ANN ARBOR – The University of Michigan has issued guidance for students, faculty and staff on preventing the transmission of COVID-19 during the upcoming academic break.
While many plan to travel and gather for the holidays, U-M officials are reminding members of the school community to practice several prevention strategies.
“COVID-19 case activity on campus has returned to the elevated levels seen before the Thanksgiving break,” Robert Ernst, associate vice president of student life and director of the Campus Health Response Committee said in a news release.
“With the growing presence of the omicron variant in the U.S. and now Michigan paired with many members of our community planning to return to their permanent residence or travel abroad during the break, we want to remind everyone of the important prevention strategies to keep them healthy.”
Although getting a COVID booster shot is not currently required under U-M’s COVID Vaccination Policy, officials strongly encourage everyone over the age of 16 to get a booster. Appointments can be booked through the University Health Service and Michigan Medicine. Local pharmacies also offer booster appointments.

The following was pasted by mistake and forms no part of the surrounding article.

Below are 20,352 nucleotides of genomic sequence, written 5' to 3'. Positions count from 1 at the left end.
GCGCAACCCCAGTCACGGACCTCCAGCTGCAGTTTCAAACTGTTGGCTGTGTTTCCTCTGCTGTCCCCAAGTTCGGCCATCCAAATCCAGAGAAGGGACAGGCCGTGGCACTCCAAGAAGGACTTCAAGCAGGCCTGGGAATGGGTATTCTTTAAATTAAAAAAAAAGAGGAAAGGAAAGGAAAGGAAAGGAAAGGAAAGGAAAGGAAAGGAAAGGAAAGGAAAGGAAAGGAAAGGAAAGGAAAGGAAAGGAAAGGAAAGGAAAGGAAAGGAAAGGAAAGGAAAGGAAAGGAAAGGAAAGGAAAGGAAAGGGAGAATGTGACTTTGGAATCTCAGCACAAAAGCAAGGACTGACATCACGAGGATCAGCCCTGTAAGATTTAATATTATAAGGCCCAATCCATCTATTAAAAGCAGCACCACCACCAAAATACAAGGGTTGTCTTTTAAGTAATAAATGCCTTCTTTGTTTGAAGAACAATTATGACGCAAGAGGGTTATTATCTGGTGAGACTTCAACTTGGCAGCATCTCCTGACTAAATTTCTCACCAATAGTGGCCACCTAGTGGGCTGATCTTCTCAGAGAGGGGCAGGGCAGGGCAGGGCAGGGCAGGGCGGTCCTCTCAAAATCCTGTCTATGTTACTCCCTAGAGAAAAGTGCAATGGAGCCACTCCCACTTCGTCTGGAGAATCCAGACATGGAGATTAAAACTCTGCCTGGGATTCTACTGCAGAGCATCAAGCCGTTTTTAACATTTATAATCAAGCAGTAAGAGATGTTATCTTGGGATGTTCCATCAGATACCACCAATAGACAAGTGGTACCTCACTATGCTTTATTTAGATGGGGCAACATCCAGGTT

While most international travel requires a negative COVID test or proof of recovery ahead of each flight, domestic flights do not require testing. U-M encourages vaccinated individuals traveling domestically to get tested before and after their flight and unvaccinated individuals get an extra test both the week before and the week they return to campus.
All international travelers are urged to register their trip in the school’s travel registry. Those with international travel plans are also encouraged to review U-M’s Considerations for International Travel During COVID-19 document.
Ahead of holiday travel, the Campus Health Response Committee has issued the following recommendations for on campus gatherings:
- Adhere to the U-M face covering policy.
- Minimize unmasked interactions at events, including eating and drinking unless it can be done in a socially distanced manner.
- Restrict event attendance to U-M community members only.
- Check guests with ResponsiBLUE.
“While U-M is a highly vaccinated community — with 98 percent of students and faculty and 91 percent of staff verified as fully vaccinated — case investigation has shown that breakthrough infections are occurring,” reads a U-M news release.